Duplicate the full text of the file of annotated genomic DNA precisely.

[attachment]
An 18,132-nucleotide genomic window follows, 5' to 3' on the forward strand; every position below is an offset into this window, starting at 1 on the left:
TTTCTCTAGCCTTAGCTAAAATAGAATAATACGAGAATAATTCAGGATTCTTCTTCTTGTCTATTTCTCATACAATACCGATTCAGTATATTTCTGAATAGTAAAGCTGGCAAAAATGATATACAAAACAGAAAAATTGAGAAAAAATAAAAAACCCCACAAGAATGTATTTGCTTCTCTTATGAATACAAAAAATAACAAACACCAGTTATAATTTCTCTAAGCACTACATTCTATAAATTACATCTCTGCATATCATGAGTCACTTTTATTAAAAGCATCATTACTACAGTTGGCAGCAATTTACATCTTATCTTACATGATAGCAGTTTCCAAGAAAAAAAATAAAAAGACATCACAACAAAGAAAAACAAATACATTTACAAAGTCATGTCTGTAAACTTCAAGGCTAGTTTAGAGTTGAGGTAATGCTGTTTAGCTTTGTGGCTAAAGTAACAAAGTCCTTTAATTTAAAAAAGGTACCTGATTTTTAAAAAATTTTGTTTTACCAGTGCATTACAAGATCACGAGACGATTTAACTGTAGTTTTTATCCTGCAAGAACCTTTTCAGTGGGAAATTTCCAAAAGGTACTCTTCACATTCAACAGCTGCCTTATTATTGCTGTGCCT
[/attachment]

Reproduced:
An 18,132-nucleotide genomic window follows, 5' to 3' on the forward strand; every position below is an offset into this window, starting at 1 on the left:
TTTCTCTAGCCTTAGCTAAAATAGAATAATACGAGAATAATTCAGGATTCTTCTTCTTGTCTATTTCTCATACAATACCGATTCAGTATATTTCTGAATAGTAAAGCTGGCAAAAATGATATACAAAACAGAAAAATTGAGAAAAAATAAAAAACCCCACAAGAATGTATTTGCTTCTCTTATGAATACAAAAAATAACAAACACCAGTTATAATTTCTCTAAGCACTACATTCTATAAATTACATCTCTGCATATCATGAGTCACTTTTATTAAAAGCATCATTACTACAGTTGGCAGCAATTTACATCTTATCTTACATGATAGCAGTTTCCAAGAAAAAAAATAAAAAGACATCACAACAAAGAAAAACAAATACATTTACAAAGTCATGTCTGTAAACTTCAAGGCTAGTTTAGAGTTGAGGTAATGCTGTTTAGCTTTGTGGCTAAAGTAACAAAGTCCTTTAATTTAAAAAAGGTACCTGATTTTTAAAAAATTTTGTTTTACCAGTGCATTACAAGATCACGAGACGATTTAACTGTAGTTTTTATCCTGCAAGAACCTTTTCAGTGGGAAATTTCCAAAAGGTACTCTTCACATTCAACAGCTGCCTTATTATTGCTGTGCCT